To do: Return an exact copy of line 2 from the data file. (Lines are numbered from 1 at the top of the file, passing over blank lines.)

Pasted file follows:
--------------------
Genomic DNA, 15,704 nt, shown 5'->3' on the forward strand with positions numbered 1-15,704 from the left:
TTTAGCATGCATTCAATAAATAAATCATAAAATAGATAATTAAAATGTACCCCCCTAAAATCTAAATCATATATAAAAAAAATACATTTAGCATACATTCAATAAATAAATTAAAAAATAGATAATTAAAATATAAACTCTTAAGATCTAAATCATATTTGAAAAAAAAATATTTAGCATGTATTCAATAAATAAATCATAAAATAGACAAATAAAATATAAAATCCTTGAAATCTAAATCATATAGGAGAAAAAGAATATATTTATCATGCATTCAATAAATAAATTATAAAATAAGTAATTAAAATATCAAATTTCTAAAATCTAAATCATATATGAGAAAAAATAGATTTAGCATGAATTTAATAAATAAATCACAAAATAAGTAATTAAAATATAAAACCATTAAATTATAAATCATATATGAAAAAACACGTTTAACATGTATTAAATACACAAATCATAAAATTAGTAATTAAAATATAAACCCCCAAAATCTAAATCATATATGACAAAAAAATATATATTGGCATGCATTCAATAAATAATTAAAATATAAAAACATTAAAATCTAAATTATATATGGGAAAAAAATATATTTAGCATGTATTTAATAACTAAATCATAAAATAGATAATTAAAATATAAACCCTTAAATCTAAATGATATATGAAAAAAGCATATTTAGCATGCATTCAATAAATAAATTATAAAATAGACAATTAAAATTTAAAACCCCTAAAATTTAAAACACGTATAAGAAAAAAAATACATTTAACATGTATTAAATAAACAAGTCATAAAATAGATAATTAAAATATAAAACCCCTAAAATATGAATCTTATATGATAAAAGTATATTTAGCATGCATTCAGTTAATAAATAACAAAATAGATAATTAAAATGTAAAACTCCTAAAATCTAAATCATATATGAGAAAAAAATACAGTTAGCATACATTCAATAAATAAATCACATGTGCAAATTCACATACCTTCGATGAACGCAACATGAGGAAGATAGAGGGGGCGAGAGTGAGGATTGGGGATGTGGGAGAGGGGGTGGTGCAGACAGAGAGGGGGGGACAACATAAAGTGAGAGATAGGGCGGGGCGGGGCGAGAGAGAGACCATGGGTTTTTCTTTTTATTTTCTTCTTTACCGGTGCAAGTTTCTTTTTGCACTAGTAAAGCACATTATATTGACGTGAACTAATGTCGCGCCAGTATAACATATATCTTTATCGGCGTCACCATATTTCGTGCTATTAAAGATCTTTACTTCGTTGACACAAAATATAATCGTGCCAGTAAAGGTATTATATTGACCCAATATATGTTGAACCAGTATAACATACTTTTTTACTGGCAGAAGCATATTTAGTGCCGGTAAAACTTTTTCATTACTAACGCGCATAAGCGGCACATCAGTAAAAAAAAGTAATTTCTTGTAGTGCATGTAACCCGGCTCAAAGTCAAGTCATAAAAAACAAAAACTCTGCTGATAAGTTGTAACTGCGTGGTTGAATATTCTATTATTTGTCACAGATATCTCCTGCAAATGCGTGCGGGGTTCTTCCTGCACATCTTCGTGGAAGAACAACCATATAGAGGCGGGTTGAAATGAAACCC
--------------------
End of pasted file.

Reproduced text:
TTTAGCATGCATTCAATAAATAAATCATAAAATAGATAATTAAAATGTACCCCCCTAAAATCTAAATCATATATAAAAAAAATACATTTAGCATACATTCAATAAATAAATTAAAAAATAGATAATTAAAATATAAACTCTTAAGATCTAAATCATATTTGAAAAAAAAATATTTAGCATGTATTCAATAAATAAATCATAAAATAGACAAATAAAATATAAAATCCTTGAAATCTAAATCATATAGGAGAAAAAGAATATATTTATCATGCATTCAATAAATAAATTATAAAATAAGTAATTAAAATATCAAATTTCTAAAATCTAAATCATATATGAGAAAAAATAGATTTAGCATGAATTTAATAAATAAATCACAAAATAAGTAATTAAAATATAAAACCATTAAATTATAAATCATATATGAAAAAACACGTTTAACATGTATTAAATACACAAATCATAAAATTAGTAATTAAAATATAAACCCCCAAAATCTAAATCATATATGACAAAAAAATATATATTGGCATGCATTCAATAAATAATTAAAATATAAAAACATTAAAATCTAAATTATATATGGGAAAAAAATATATTTAGCATGTATTTAATAACTAAATCATAAAATAGATAATTAAAATATAAACCCTTAAATCTAAATGATATATGAAAAAAGCATATTTAGCATGCATTCAATAAATAAATTATAAAATAGACAATTAAAATTTAAAACCCCTAAAATTTAAAACACGTATAAGAAAAAAAATACATTTAACATGTATTAAATAAACAAGTCATAAAATAGATAATTAAAATATAAAACCCCTAAAATATGAATCTTATATGATAAAAGTATATTTAGCATGCATTCAGTTAATAAATAACAAAATAGATAATTAAAATGTAAAACTCCTAAAATCTAAATCATATATGAGAAAAAAATACAGTTAGCATACATTCAATAAATAAATCACATGTGCAAATTCACATACCTTCGATGAACGCAACATGAGGAAGATAGAGGGGGCGAGAGTGAGGATTGGGGATGTGGGAGAGGGGGTGGTGCAGACAGAGAGGGGGGGACAACATAAAGTGAGAGATAGGGCGGGGCGGGGCGAGAGAGAGACCATGGGTTTTTCTTTTTATTTTCTTCTTTACCGGTGCAAGTTTCTTTTTGCACTAGTAAAGCACATTATATTGACGTGAACTAATGTCGCGCCAGTATAACATATATCTTTATCGGCGTCACCATATTTCGTGCTATTAAAGATCTTTACTTCGTTGACACAAAATATAATCGTGCCAGTAAAGGTATTATATTGACCCAATATATGTTGAACCAGTATAACATACTTTTTTACTGGCAGAAGCATATTTAGTGCCGGTAAAACTTTTTCATTACTAACGCGCATAAGCGGCACATCAGTAAAAAAAAGTAATTTCTTGTAGTGCATGTAACCCGGCTCAAAGTCAAGTCATAAAAAACAAAAACTCTGCTGATAAGTTGTAACTGCGTGGTTGAATATTCTATTATTTGTCACAGATATCTCCTGCAAATGCGTGCGGGGTTCTTCCTGCACATCTTCGTGGAAGAACAACCATATAGAGGCGGGTTGAAATGAAACCC